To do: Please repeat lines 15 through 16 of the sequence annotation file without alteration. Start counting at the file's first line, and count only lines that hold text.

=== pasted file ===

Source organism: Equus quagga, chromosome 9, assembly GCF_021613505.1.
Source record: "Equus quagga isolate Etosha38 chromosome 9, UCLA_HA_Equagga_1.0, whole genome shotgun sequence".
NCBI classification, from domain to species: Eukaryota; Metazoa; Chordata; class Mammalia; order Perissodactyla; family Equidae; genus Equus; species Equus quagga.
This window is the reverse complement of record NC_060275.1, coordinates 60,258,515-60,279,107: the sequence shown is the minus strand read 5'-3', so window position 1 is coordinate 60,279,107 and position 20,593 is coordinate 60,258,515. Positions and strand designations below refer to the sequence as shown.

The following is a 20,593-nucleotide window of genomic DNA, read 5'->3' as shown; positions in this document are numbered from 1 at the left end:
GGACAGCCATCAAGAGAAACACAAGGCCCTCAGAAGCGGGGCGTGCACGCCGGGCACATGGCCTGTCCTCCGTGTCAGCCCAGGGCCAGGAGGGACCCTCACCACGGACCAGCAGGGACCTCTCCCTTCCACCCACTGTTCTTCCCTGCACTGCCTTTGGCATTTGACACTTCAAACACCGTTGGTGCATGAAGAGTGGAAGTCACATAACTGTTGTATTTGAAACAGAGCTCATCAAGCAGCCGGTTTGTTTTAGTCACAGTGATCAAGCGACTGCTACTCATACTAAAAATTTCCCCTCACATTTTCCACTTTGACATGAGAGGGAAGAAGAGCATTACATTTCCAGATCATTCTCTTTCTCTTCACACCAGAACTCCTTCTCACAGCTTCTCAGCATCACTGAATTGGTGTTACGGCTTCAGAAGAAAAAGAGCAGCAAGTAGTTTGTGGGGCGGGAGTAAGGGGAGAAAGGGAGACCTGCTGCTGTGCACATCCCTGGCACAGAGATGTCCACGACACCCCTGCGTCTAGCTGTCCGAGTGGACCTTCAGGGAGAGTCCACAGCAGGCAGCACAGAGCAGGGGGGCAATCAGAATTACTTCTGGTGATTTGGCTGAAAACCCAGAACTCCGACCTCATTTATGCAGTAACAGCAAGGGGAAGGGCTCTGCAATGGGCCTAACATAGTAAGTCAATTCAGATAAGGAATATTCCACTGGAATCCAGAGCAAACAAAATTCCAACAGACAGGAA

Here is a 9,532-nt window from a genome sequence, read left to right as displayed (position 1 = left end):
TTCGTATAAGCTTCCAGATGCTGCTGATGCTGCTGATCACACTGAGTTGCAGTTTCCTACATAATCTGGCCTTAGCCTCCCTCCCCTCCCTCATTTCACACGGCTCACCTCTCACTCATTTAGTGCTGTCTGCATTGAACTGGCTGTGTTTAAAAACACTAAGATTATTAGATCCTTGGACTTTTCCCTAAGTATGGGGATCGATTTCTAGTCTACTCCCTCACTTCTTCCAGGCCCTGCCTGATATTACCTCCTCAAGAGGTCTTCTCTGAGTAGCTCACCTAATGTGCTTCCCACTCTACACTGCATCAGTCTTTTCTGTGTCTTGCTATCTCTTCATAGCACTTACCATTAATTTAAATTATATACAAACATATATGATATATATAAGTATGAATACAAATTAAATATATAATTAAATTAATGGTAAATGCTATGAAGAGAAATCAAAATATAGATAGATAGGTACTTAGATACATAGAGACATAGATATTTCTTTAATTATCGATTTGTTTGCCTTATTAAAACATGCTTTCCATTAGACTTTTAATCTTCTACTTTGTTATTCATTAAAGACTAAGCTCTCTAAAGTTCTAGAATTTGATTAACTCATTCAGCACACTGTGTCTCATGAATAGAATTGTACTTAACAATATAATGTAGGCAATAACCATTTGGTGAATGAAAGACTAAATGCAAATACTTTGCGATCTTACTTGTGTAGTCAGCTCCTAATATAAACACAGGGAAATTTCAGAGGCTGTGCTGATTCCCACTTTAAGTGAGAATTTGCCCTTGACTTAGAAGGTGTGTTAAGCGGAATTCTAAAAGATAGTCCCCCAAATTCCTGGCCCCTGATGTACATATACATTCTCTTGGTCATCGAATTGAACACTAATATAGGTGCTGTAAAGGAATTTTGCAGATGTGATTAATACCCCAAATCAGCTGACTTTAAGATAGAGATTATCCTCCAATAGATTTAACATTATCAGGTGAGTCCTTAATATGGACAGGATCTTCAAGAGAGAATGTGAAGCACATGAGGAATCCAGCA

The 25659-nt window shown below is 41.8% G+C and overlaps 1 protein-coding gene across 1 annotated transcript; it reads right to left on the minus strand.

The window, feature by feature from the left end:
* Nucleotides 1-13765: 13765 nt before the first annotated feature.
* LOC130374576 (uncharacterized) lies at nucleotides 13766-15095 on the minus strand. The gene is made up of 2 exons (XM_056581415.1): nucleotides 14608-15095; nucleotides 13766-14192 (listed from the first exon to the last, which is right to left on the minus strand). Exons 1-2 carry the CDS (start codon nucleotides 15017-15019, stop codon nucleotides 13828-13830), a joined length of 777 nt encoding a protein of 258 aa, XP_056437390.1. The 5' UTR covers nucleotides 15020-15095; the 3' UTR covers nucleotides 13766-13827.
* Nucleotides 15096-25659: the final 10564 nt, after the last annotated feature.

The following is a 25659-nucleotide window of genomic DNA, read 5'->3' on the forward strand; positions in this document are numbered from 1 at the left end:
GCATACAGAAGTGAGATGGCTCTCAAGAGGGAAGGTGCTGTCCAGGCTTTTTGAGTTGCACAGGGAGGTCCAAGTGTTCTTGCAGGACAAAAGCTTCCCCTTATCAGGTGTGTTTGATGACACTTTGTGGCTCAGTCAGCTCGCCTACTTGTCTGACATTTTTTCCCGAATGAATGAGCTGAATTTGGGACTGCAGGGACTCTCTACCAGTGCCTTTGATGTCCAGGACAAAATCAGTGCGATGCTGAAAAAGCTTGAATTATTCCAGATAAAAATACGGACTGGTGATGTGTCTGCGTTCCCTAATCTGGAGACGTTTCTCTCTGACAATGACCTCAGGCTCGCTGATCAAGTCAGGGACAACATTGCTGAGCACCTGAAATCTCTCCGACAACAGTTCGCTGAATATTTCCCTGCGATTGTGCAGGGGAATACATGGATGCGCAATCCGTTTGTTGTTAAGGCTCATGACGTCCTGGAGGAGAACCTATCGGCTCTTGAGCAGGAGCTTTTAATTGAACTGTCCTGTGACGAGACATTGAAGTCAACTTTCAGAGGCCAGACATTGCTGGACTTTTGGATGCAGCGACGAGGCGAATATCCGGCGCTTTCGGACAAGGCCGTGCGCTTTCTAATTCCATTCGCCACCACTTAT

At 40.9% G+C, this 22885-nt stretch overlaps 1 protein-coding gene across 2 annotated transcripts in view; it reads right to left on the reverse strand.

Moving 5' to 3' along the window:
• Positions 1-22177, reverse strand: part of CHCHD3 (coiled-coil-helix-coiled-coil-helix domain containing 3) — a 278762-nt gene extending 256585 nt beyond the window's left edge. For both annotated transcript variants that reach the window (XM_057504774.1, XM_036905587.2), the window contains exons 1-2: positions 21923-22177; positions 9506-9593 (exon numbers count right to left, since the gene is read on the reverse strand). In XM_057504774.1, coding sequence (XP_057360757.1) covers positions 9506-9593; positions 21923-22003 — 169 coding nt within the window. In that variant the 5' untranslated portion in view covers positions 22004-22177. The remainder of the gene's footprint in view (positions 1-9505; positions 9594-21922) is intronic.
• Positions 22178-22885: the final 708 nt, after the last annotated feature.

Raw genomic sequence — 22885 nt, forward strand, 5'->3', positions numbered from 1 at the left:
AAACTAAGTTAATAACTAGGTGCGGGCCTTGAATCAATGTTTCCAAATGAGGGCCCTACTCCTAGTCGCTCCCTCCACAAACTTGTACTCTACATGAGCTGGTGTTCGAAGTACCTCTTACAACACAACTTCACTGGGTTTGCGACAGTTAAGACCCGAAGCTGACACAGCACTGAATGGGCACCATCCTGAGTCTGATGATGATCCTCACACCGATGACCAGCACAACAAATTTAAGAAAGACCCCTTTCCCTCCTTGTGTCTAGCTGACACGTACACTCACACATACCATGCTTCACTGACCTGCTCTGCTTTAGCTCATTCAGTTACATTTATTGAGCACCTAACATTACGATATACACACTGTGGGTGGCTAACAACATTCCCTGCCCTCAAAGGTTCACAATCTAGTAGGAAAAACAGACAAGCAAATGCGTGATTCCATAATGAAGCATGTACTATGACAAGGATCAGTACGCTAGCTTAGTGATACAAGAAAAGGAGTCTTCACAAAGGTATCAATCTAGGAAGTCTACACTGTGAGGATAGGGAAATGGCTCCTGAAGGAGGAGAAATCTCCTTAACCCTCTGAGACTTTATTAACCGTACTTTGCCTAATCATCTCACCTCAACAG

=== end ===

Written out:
GCATACAGAAGTGAGATGGCTCTCAAGAGGGAAGGTGCTGTCCAGGCTTTTTGAGTTGCACAGGGAGGTCCAAGTGTTCTTGCAGGACAAAAGCTTCCCCTTATCAGGTGTGTTTGATGACACTTTGTGGCTCAGTCAGCTCGCCTACTTGTCTGACATTTTTTCCCGAATGAATGAGCTGAATTTGGGACTGCAGGGACTCTCTACCAGTGCCTTTGATGTCCAGGACAAAATCAGTGCGATGCTGAAAAAGCTTGAATTATTCCAGATAAAAATACGGACTGGTGATGTGTCTGCGTTCCCTAATCTGGAGACGTTTCTCTCTGACAATGACCTCAGGCTCGCTGATCAAGTCAGGGACAACATTGCTGAGCACCTGAAATCTCTCCGACAACAGTTCGCTGAATATTTCCCTGCGATTGTGCAGGGGAATACATGGATGCGCAATCCGTTTGTTGTTAAGGCTCATGACGTCCTGGAGGAGAACCTATCGGCTCTTGAGCAGGAGCTTTTAATTGAACTGTCCTGTGACGAGACATTGAAGTCAACTTTCAGAGGCCAGACATTGCTGGACTTTTGGATGCAGCGACGAGGCGAATATCCGGCGCTTTCGGACAAGGCCGTGCGCTTTCTAATTCCATTCGCCACCACTTAT

At 40.9% G+C, this 22885-nt stretch overlaps 1 protein-coding gene across 2 annotated transcripts in view; it reads right to left on the reverse strand.